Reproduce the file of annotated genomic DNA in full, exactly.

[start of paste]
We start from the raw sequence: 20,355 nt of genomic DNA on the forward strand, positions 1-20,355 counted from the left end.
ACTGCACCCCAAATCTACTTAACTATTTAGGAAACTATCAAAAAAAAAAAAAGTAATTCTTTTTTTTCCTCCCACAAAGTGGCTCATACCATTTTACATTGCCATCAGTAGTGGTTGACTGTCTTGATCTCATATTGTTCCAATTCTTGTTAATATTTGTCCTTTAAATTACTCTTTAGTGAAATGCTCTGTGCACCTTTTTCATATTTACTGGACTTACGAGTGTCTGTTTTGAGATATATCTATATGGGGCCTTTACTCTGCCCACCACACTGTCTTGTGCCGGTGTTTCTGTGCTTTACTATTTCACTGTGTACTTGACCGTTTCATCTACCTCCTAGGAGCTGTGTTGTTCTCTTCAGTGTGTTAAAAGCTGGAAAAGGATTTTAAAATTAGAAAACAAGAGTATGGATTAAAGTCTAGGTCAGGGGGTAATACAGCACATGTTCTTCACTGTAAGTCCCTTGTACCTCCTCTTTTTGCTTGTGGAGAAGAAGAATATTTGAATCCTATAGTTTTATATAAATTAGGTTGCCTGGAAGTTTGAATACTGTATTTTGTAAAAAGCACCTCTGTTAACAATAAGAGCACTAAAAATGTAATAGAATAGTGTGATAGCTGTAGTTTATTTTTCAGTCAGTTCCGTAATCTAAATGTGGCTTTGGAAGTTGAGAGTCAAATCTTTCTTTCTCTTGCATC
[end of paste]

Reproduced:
We start from the raw sequence: 20,355 nt of genomic DNA on the forward strand, positions 1-20,355 counted from the left end.
ACTGCACCCCAAATCTACTTAACTATTTAGGAAACTATCAAAAAAAAAAAAAGTAATTCTTTTTTTTCCTCCCACAAAGTGGCTCATACCATTTTACATTGCCATCAGTAGTGGTTGACTGTCTTGATCTCATATTGTTCCAATTCTTGTTAATATTTGTCCTTTAAATTACTCTTTAGTGAAATGCTCTGTGCACCTTTTTCATATTTACTGGACTTACGAGTGTCTGTTTTGAGATATATCTATATGGGGCCTTTACTCTGCCCACCACACTGTCTTGTGCCGGTGTTTCTGTGCTTTACTATTTCACTGTGTACTTGACCGTTTCATCTACCTCCTAGGAGCTGTGTTGTTCTCTTCAGTGTGTTAAAAGCTGGAAAAGGATTTTAAAATTAGAAAACAAGAGTATGGATTAAAGTCTAGGTCAGGGGGTAATACAGCACATGTTCTTCACTGTAAGTCCCTTGTACCTCCTCTTTTTGCTTGTGGAGAAGAAGAATATTTGAATCCTATAGTTTTATATAAATTAGGTTGCCTGGAAGTTTGAATACTGTATTTTGTAAAAAGCACCTCTGTTAACAATAAGAGCACTAAAAATGTAATAGAATAGTGTGATAGCTGTAGTTTATTTTTCAGTCAGTTCCGTAATCTAAATGTGGCTTTGGAAGTTGAGAGTCAAATCTTTCTTTCTCTTGCATC